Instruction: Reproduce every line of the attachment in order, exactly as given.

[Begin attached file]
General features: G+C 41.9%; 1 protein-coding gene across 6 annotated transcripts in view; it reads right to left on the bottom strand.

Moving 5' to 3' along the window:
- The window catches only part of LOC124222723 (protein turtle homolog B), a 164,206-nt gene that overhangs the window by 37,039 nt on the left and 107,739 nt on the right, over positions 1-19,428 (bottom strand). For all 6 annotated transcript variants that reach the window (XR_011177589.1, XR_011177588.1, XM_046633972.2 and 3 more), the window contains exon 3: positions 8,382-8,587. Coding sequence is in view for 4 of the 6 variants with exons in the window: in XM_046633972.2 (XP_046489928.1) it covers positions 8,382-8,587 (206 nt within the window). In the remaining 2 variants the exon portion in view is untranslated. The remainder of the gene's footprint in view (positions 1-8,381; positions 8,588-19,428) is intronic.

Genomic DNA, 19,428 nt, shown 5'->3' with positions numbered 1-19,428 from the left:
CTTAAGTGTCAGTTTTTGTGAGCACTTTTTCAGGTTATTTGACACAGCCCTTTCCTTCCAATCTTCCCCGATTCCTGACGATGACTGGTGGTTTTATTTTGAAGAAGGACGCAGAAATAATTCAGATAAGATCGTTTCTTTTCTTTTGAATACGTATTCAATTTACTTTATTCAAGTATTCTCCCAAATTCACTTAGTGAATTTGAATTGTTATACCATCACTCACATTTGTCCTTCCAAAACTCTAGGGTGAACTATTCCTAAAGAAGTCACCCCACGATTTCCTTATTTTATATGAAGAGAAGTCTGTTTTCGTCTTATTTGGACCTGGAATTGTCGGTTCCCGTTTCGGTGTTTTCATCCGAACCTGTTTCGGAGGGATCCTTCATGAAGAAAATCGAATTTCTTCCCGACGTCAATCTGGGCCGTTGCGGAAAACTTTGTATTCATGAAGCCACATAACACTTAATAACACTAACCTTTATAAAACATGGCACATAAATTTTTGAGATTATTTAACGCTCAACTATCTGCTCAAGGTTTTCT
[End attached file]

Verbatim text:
General features: G+C 41.9%; 1 protein-coding gene across 6 annotated transcripts in view; it reads right to left on the bottom strand.

Moving 5' to 3' along the window:
- The window catches only part of LOC124222723 (protein turtle homolog B), a 164,206-nt gene that overhangs the window by 37,039 nt on the left and 107,739 nt on the right, over positions 1-19,428 (bottom strand). For all 6 annotated transcript variants that reach the window (XR_011177589.1, XR_011177588.1, XM_046633972.2 and 3 more), the window contains exon 3: positions 8,382-8,587. Coding sequence is in view for 4 of the 6 variants with exons in the window: in XM_046633972.2 (XP_046489928.1) it covers positions 8,382-8,587 (206 nt within the window). In the remaining 2 variants the exon portion in view is untranslated. The remainder of the gene's footprint in view (positions 1-8,381; positions 8,588-19,428) is intronic.

Genomic DNA, 19,428 nt, shown 5'->3' with positions numbered 1-19,428 from the left:
CTTAAGTGTCAGTTTTTGTGAGCACTTTTTCAGGTTATTTGACACAGCCCTTTCCTTCCAATCTTCCCCGATTCCTGACGATGACTGGTGGTTTTATTTTGAAGAAGGACGCAGAAATAATTCAGATAAGATCGTTTCTTTTCTTTTGAATACGTATTCAATTTACTTTATTCAAGTATTCTCCCAAATTCACTTAGTGAATTTGAATTGTTATACCATCACTCACATTTGTCCTTCCAAAACTCTAGGGTGAACTATTCCTAAAGAAGTCACCCCACGATTTCCTTATTTTATATGAAGAGAAGTCTGTTTTCGTCTTATTTGGACCTGGAATTGTCGGTTCCCGTTTCGGTGTTTTCATCCGAACCTGTTTCGGAGGGATCCTTCATGAAGAAAATCGAATTTCTTCCCGACGTCAATCTGGGCCGTTGCGGAAAACTTTGTATTCATGAAGCCACATAACACTTAATAACACTAACCTTTATAAAACATGGCACATAAATTTTTGAGATTATTTAACGCTCAACTATCTGCTCAAGGTTTTCT